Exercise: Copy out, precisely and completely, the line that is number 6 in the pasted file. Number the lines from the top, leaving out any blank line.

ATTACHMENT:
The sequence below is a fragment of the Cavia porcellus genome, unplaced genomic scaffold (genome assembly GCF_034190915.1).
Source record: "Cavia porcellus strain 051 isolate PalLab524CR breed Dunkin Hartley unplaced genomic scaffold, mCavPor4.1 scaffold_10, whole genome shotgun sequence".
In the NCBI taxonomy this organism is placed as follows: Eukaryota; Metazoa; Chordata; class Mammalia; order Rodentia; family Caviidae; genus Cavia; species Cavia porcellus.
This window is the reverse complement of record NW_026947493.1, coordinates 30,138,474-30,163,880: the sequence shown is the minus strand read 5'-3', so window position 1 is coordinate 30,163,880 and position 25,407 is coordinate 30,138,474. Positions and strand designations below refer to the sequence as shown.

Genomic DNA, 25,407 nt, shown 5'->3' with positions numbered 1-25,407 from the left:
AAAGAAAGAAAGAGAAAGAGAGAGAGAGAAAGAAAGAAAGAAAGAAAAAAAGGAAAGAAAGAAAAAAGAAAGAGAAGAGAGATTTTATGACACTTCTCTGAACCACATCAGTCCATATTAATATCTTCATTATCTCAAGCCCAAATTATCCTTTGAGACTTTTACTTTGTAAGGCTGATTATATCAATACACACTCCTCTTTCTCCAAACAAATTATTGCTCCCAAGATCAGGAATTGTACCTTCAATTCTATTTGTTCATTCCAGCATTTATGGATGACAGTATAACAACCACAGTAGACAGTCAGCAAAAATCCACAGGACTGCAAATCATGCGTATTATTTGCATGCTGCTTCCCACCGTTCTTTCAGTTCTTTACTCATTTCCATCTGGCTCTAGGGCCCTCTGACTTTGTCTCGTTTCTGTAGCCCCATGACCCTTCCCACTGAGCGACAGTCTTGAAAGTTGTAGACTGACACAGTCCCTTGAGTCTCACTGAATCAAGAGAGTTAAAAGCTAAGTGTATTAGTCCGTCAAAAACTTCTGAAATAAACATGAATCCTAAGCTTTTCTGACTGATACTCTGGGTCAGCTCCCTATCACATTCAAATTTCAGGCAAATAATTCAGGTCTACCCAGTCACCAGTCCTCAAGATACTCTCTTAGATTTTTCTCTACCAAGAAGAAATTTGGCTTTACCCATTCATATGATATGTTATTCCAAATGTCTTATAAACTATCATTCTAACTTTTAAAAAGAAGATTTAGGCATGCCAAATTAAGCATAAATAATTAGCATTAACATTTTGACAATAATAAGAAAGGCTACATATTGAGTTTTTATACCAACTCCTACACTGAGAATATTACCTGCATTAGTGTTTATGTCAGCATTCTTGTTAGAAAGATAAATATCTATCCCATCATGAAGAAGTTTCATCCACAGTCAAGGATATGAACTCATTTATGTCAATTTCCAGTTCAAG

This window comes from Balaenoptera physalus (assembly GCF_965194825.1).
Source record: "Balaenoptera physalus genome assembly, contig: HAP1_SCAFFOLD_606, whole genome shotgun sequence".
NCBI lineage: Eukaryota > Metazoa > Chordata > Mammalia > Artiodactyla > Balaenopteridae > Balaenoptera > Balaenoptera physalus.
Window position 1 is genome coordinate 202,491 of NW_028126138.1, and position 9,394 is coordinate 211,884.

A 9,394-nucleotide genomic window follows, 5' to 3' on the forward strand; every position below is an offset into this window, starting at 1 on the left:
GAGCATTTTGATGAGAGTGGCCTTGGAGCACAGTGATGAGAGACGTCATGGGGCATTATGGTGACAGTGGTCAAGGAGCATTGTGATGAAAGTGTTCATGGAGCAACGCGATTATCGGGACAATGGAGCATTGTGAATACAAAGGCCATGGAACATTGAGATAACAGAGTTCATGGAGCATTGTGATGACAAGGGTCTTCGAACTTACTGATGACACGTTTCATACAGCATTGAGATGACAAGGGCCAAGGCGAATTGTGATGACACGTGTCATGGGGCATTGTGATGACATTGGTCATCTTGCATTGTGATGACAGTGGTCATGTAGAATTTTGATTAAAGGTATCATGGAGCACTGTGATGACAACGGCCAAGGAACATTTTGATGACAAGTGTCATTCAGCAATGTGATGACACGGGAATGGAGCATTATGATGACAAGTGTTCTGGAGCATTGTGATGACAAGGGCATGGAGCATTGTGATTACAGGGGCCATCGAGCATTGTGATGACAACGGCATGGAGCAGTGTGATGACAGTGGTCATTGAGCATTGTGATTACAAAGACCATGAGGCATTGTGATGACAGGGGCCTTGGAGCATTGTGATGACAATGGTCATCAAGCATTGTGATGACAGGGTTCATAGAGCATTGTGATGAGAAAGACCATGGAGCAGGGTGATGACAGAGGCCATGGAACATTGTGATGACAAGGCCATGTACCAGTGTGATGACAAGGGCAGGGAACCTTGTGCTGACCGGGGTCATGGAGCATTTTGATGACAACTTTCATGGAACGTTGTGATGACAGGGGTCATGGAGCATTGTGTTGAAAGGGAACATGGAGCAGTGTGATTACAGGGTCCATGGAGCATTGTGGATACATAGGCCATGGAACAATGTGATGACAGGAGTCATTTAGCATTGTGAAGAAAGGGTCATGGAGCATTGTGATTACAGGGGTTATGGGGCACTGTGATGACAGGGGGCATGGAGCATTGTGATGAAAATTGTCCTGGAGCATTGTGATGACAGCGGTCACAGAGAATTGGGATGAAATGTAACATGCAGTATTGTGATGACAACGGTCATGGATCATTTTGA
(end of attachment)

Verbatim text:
AAAGAAAGAAAGAGAAAGAGAGAGAGAGAAAGAAAGAAAGAAAGAAAAAAAGGAAAGAAAGAAAAAAGAAAGAGAAGAGAGATTTTATGACACTTCTCTGAACCACATCAGTCCATATTAATATCTTCATTATCTCAAGCCCAAATTATCCTTTGAGACTTTTACTTTGTAAGGCTGATTATATCAATACACACTCCTCTTTCTCCAAACAAATTATTGCTCCCAAGATCAGGAATTGTACCTTCAATTCTATTTGTTCATTCCAGCATTTATGGATGACAGTATAACAACCACAGTAGACAGTCAGCAAAAATCCACAGGACTGCAAATCATGCGTATTATTTGCATGCTGCTTCCCACCGTTCTTTCAGTTCTTTACTCATTTCCATCTGGCTCTAGGGCCCTCTGACTTTGTCTCGTTTCTGTAGCCCCATGACCCTTCCCACTGAGCGACAGTCTTGAAAGTTGTAGACTGACACAGTCCCTTGAGTCTCACTGAATCAAGAGAGTTAAAAGCTAAGTGTATTAGTCCGTCAAAAACTTCTGAAATAAACATGAATCCTAAGCTTTTCTGACTGATACTCTGGGTCAGCTCCCTATCACATTCAAATTTCAGGCAAATAATTCAGGTCTACCCAGTCACCAGTCCTCAAGATACTCTCTTAGATTTTTCTCTACCAAGAAGAAATTTGGCTTTACCCATTCATATGATATGTTATTCCAAATGTCTTATAAACTATCATTCTAACTTTTAAAAAGAAGATTTAGGCATGCCAAATTAAGCATAAATAATTAGCATTAACATTTTGACAATAATAAGAAAGGCTACATATTGAGTTTTTATACCAACTCCTACACTGAGAATATTACCTGCATTAGTGTTTATGTCAGCATTCTTGTTAGAAAGATAAATATCTATCCCATCATGAAGAAGTTTCATCCACAGTCAAGGATATGAACTCATTTATGTCAATTTCCAGTTCAAG